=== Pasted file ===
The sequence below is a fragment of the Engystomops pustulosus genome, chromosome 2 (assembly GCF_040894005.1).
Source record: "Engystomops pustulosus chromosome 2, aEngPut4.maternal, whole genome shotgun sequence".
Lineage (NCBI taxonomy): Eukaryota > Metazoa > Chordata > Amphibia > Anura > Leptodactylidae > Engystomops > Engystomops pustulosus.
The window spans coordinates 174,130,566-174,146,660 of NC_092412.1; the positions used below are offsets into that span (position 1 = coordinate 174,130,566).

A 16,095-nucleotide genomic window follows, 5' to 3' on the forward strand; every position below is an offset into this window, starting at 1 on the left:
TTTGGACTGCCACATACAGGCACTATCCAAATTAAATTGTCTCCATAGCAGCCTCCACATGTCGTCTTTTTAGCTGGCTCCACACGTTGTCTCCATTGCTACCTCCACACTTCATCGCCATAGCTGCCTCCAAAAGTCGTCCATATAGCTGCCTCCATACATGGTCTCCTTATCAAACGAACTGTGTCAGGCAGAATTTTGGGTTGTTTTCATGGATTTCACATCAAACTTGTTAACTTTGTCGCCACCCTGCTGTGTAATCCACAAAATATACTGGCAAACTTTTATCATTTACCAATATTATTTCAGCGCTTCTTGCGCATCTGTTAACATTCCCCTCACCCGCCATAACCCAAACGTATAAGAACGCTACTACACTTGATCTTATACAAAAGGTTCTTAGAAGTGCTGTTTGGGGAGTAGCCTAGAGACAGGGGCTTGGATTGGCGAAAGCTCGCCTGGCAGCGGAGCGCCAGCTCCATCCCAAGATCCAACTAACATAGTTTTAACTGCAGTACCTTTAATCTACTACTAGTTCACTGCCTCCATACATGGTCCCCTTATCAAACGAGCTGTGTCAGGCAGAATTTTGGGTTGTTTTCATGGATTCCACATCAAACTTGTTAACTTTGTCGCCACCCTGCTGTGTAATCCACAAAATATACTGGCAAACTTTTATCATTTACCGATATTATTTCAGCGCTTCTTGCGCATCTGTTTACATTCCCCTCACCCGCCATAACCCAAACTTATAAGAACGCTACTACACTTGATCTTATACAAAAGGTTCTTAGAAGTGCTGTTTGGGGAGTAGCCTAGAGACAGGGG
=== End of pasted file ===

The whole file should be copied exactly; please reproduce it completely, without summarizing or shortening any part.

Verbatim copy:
The sequence below is a fragment of the Engystomops pustulosus genome, chromosome 2 (assembly GCF_040894005.1).
Source record: "Engystomops pustulosus chromosome 2, aEngPut4.maternal, whole genome shotgun sequence".
Lineage (NCBI taxonomy): Eukaryota > Metazoa > Chordata > Amphibia > Anura > Leptodactylidae > Engystomops > Engystomops pustulosus.
The window spans coordinates 174,130,566-174,146,660 of NC_092412.1; the positions used below are offsets into that span (position 1 = coordinate 174,130,566).

A 16,095-nucleotide genomic window follows, 5' to 3' on the forward strand; every position below is an offset into this window, starting at 1 on the left:
TTTGGACTGCCACATACAGGCACTATCCAAATTAAATTGTCTCCATAGCAGCCTCCACATGTCGTCTTTTTAGCTGGCTCCACACGTTGTCTCCATTGCTACCTCCACACTTCATCGCCATAGCTGCCTCCAAAAGTCGTCCATATAGCTGCCTCCATACATGGTCTCCTTATCAAACGAACTGTGTCAGGCAGAATTTTGGGTTGTTTTCATGGATTTCACATCAAACTTGTTAACTTTGTCGCCACCCTGCTGTGTAATCCACAAAATATACTGGCAAACTTTTATCATTTACCAATATTATTTCAGCGCTTCTTGCGCATCTGTTAACATTCCCCTCACCCGCCATAACCCAAACGTATAAGAACGCTACTACACTTGATCTTATACAAAAGGTTCTTAGAAGTGCTGTTTGGGGAGTAGCCTAGAGACAGGGGCTTGGATTGGCGAAAGCTCGCCTGGCAGCGGAGCGCCAGCTCCATCCCAAGATCCAACTAACATAGTTTTAACTGCAGTACCTTTAATCTACTACTAGTTCACTGCCTCCATACATGGTCCCCTTATCAAACGAGCTGTGTCAGGCAGAATTTTGGGTTGTTTTCATGGATTCCACATCAAACTTGTTAACTTTGTCGCCACCCTGCTGTGTAATCCACAAAATATACTGGCAAACTTTTATCATTTACCGATATTATTTCAGCGCTTCTTGCGCATCTGTTTACATTCCCCTCACCCGCCATAACCCAAACTTATAAGAACGCTACTACACTTGATCTTATACAAAAGGTTCTTAGAAGTGCTGTTTGGGGAGTAGCCTAGAGACAGGGG